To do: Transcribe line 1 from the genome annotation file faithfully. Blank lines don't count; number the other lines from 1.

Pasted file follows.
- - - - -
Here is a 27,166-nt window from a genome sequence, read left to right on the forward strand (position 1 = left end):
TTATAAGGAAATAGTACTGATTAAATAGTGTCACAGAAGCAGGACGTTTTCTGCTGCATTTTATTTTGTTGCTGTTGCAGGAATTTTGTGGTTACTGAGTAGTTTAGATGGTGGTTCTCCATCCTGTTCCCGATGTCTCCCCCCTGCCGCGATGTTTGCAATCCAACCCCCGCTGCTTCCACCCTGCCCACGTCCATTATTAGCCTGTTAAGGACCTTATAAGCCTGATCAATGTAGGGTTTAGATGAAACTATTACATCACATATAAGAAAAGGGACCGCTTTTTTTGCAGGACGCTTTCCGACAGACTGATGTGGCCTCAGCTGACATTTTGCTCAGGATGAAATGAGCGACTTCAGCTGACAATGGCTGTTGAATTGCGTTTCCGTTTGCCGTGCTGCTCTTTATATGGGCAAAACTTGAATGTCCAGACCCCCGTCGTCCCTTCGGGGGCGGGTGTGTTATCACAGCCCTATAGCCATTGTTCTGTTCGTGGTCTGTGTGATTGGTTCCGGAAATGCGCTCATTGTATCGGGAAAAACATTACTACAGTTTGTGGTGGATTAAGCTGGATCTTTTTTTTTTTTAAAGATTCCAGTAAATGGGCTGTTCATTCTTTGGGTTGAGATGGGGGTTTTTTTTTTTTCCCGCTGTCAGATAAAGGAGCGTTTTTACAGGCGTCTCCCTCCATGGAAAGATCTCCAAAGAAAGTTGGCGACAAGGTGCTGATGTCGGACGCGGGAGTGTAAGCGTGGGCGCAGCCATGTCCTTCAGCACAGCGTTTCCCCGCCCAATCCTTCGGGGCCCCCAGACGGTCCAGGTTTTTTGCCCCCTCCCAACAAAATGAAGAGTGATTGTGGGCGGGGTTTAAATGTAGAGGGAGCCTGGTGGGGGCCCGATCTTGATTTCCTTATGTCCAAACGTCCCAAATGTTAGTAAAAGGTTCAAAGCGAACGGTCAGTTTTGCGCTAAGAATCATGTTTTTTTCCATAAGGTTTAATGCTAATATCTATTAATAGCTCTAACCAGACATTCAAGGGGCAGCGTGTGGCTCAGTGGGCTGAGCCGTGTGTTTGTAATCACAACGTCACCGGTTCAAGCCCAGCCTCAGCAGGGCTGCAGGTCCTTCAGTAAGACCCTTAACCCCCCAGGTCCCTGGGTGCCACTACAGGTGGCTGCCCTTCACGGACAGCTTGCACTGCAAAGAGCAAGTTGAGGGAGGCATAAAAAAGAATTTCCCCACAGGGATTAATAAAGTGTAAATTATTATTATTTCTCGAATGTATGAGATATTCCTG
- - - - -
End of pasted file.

Here is a 27,166-nt window from a genome sequence, read left to right on the forward strand (position 1 = left end):